Good morning. What one might call “normal politics” has been relatively marginalised in the last year because of the pandemic. (That may in part help to explain why last week marked the moment when 582 days had passed since the last Westminster byelection, a post-war record, although, as PA’s Ian Jones explains here, other factors are much more relevant.) But today we’re going to nudge a bit closer to business as usual when Labour launches its campaign for the May elections.

According to extracts from his speech released overnight, Sir Keir Starmer is going to going to put a call for nurses to get more than the 1% pay rise proposed by the government at the heart of his party’s campaign. He will say:

Under my leadership, and with our great local candidates across the country, Labour offers a very different route to recovery. Labour’s changing. Our priorities are your priorities: securing the economy, protecting the NHS, rebuilding Britain.

So, if you want to support our nurses. To rebuild social care. And to reward our key workers, then vote Labour. My mum was a nurse, my sister was a nurse, my wife works for the NHS.

I know how tough this year has been for our NHS and I know that now, more than ever, is the time to give our key workers a proper pay rise.

Every vote in this election is a chance to show the Conservatives that the British people value our NHS and our key workers so much more than this government does.

There is one obvious problem with this approach. The elections in England, for councillors, city and metro mayors, police commissioners and members of the London assembly, will have no direct bearing whatsoever on nurses’ pay. Labour could win every contest and still not be confident of reversing the proposed pay rise. (There are also elections in May to the Scottish and Welsh parliaments.)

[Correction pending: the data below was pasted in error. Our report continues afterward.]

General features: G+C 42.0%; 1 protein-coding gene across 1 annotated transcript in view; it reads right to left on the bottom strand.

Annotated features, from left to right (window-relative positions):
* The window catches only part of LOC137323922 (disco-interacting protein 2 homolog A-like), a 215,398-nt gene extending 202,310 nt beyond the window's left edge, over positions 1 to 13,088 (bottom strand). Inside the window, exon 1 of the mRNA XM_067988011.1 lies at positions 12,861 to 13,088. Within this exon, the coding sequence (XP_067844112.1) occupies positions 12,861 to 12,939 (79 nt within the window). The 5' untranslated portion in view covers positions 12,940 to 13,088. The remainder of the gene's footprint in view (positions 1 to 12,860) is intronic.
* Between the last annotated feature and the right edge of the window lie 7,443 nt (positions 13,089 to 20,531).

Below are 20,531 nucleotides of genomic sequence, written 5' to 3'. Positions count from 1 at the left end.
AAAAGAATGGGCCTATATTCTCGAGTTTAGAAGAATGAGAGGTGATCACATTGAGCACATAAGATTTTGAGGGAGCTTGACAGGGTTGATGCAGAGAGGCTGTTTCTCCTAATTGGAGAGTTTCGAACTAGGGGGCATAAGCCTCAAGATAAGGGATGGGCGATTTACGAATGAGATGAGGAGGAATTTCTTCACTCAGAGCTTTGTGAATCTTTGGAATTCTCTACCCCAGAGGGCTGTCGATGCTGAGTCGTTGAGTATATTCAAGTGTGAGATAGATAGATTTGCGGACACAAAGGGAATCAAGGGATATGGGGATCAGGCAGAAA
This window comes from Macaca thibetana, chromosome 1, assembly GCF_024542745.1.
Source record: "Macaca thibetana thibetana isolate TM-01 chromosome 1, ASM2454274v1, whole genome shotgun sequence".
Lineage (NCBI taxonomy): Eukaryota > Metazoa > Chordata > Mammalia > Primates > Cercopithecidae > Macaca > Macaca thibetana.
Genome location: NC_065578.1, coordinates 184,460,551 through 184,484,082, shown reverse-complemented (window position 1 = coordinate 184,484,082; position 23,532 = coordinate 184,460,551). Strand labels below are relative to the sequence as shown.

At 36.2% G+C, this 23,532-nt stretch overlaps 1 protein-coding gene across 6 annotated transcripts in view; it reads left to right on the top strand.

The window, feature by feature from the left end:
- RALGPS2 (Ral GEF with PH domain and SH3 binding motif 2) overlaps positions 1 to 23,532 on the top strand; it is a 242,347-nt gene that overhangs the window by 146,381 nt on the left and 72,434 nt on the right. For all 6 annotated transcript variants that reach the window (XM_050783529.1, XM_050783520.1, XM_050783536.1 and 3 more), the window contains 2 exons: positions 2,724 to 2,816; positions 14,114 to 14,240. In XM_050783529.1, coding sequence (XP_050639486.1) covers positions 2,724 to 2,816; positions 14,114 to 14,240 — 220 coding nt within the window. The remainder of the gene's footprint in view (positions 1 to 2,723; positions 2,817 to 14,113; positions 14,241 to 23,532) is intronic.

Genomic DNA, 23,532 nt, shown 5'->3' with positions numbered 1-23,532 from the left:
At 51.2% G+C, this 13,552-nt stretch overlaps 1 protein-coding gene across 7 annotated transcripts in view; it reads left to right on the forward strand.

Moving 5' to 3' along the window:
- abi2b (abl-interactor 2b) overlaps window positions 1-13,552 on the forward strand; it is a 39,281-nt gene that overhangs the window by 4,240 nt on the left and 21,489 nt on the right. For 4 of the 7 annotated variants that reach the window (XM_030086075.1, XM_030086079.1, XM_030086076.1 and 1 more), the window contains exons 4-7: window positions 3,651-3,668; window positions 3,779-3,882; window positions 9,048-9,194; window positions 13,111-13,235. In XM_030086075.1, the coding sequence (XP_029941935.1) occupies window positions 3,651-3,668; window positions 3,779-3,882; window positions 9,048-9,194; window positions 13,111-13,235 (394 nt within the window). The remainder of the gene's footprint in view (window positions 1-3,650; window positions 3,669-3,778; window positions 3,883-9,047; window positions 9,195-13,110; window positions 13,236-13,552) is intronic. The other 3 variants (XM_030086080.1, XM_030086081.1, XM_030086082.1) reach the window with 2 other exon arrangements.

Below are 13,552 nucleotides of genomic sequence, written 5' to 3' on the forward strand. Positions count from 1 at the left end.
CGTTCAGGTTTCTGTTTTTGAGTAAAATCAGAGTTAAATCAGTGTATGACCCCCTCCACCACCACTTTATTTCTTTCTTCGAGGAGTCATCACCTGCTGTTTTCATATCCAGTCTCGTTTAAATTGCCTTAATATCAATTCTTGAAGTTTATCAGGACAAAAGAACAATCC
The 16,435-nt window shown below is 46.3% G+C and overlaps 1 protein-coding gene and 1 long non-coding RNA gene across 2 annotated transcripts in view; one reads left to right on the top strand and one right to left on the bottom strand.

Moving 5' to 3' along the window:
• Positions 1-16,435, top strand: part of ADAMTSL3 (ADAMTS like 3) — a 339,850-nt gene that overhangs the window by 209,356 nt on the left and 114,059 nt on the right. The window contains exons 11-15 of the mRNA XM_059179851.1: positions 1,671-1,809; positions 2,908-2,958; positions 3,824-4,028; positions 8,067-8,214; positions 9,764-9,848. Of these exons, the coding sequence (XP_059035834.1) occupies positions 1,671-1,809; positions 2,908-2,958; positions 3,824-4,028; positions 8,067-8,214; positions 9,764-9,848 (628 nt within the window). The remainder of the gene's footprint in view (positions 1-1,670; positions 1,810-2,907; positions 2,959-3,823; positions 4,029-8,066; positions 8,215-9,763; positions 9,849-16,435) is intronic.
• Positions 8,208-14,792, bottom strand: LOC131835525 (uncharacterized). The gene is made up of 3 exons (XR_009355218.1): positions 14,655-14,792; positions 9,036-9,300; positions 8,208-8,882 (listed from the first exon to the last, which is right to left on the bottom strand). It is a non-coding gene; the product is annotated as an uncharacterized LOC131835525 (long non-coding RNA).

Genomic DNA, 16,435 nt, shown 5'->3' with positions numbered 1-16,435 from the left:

But, in practice, many voters tend not to be over-focused on the accountability boundaries relating to public sector pay, but they do respond to a message with obvious emotional appeal. And the strength of Labour’s case was highlighted last night when Caroline Nokes, a Conservative former minister and chair of the Commons women and equalities committee, told ITV’s Peston that 1% was stunningly low. She said:

It’s a very bad look for the government, and as I say I was stunned that it was as low as one percent.

(This highlights a second problem with Labour’s decision to choose nurses’ pay as a campaign theme. By election day on 6 May, Boris Johnson may well have increased NHS pay anyway. Nokes told Peston: “I think we will see it go upwards, it’s just a question of how much.”)

Here is the agenda for the day.

9.30am: The ONS publishes reports on the impact of Covid on the economy, and its impact on disabled people.

9.30am: NHS England publishes its annual staff survey, as well as monthly waiting time figures.

10.30am: Sir Keir Starmer launches Labour’s campaign for the local elections.

11am: NHS test and trace publishes its weekly performance figures.

12pm: Downing Street is expected to hold its daily lobby briefing.

12.30pm: Nicola Sturgeon, Scotland’s first minister, takes questions in the Scottish parliament.

2pm: Public Health England publishes its weekly Covid surveillance report.

2.30pm: Rishi Sunak, the chancellor, gives evidence to the Commons Treasury committee about the budget.

Politics Live is now doubling up as the UK coronavirus live blog but we are covering non-Covid political stories too, like Labour’s local election launch, and when they seem more important or more interesting, they will take precedence.

Here is our global coronavirus live blog.

I try to monitor the comments below the line (BTL) but it is impossible to read them all. If you have a direct question, do include “Andrew” in it somewhere and I’m more likely to find it. I do try to answer questions, and if they are of general interest, I will post the question and reply above the line (ATL), although I can’t promise to do this for everyone.

If you want to attract my attention quickly, it is probably better to use Twitter. I’m on @AndrewSparrow.

This content first appear on the guardian

Leave a Reply

Your email address will not be published. Required fields are marked *